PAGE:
Thursday, April 29, 2010

Formality and Friendliness

Why do so many people insist that formality means one is being cold? Or that one cannot be both friendly and formal at the same time?

To my great and good friend I, your humble servant, send this my most heartfelt appreciation for your insightful and poignant query. Pray, allow me now to tender this response. In this present day and age, when the norm of social discourse has become somewhat less genteel than was the case in previous eras, formality has become associated with either pretentiousness or aloofness rather than polite respect. This is aided by conventions of the English language. English has no equivalent to the honorifics of Japanese, for instance. Not so long ago young ladies and gentlemen were instructed in proper deportment and ettiquete. Ones education was not considered "finished" without these important lessons in smoothing the rough edges that so often lead to social frictions.

I am of the firm opinon that it is indeed still possible to conduct oneself properly, with respect and gracious good will toward others. In short that, yes, one can be both formal and friendly. Unfortunately, some with which one interracts will not appreciate this as a show of respect but will revile it as a pretentious affectation.

Once again, I extend my most heartfelt gratitude for thinking of presenting this quandry fo my elicudation. I pray you recieve it in good health and that it will ease your mind.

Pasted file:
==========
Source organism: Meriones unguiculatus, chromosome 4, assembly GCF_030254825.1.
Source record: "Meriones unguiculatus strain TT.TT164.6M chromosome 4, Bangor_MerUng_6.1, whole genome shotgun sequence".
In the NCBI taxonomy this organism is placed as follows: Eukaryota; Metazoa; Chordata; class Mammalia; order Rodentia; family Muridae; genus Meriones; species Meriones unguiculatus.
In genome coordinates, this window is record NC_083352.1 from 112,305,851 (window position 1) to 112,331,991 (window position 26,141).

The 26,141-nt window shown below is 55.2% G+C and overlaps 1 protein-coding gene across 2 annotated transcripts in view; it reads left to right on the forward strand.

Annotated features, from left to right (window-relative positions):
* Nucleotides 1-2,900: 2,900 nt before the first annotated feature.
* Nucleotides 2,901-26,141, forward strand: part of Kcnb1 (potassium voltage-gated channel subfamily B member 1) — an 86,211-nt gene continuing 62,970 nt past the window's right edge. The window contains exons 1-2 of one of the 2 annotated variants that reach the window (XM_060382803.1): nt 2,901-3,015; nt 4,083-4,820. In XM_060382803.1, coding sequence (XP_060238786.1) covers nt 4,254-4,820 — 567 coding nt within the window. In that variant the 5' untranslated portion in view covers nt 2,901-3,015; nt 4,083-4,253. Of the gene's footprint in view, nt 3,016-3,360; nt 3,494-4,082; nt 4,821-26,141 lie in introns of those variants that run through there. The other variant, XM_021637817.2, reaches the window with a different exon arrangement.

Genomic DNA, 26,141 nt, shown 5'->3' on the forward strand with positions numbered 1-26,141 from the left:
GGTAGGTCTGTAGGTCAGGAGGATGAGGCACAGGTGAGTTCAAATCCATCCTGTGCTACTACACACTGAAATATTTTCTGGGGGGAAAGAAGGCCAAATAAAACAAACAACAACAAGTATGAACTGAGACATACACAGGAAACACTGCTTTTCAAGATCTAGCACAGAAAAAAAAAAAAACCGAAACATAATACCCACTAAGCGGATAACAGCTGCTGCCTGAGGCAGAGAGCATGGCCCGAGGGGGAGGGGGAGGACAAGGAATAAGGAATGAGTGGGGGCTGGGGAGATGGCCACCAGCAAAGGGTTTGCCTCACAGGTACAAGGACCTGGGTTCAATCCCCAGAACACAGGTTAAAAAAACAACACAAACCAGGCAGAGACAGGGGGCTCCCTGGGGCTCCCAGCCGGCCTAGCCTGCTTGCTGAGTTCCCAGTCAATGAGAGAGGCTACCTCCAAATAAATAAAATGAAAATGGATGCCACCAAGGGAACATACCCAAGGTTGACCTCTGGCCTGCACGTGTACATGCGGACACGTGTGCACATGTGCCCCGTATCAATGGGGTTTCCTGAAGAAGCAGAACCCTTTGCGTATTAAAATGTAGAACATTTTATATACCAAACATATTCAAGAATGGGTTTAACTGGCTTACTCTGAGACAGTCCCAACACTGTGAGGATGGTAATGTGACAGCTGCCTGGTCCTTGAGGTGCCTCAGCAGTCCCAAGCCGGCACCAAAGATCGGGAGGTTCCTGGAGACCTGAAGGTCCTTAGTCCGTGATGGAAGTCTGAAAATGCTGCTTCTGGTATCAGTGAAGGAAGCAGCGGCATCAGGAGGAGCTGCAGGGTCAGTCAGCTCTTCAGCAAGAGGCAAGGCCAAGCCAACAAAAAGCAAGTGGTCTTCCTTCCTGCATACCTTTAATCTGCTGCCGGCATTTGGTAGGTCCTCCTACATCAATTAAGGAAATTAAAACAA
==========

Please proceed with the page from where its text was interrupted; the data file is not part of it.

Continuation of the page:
Formally and unpretentionsly yours,

Onyx Plutonian

Ask a tiger.


  1. Such a well-put and gracious reply, as usual, Good Tiger.

    If I may humbly add my own thoughts to this, I wish to comment upon the fact that with the changes in both language and culture since Victorian times, one should never expect that the people one encounters on a daily basis have any reason to take formality as anything other than a sign of coldness. Formality, in the age of Twitter and Facebook, is often used as a tool to hold at arm's length those one finds distasteful, for one reason or another. Knowing this tactic, formality is therefore taken as a sign of rudeness, or of believing oneself to be of higher social status than the recipient. Witness how often those who care to partake in debates on the Great Internet often fall back on formality when they wish to belittle their opponents.

    Not only that, one should be aware that Victorian "high manners" are often misappropriated and misused by those who do not understand the reasons for them, or why such manners developed in the time and place that they did. One should also take into account the fact that the Victorians were actually quite passionate people, prone to the same depth of feeling as their descendants. Their reputation as prudes with lukewarm blood in their veins is wholly undeserved and not borne out by evidence.

    Therefore, if I may be permitted, I wish to suggest in deepest kindness to the Dear Submitter that it is dependent upon the person who wishes to live a more formal life to be aware of these social issues, and that living a life with more formal manners requires a great deal more care these days, so as not to cause offense. In this writer's opinion, a formal life requires a much deeper understanding and care for human emotion. Perhaps more attention should be paid to one's social obligations, such as responding to Plurks, or one should develop the noble and gracious habit of frequent letter-writing. And one should never forget that smile and a kind word have never been out of fashion in Good Society.

    In humility and respect,

    Ms. Myn Serendipity

  2. Dear Ms. Serendipity,

    Thank you so very much first for taking the time to read my humble ramblings, then for your kind regard of them and finally for your very well stated further elucidation of my point.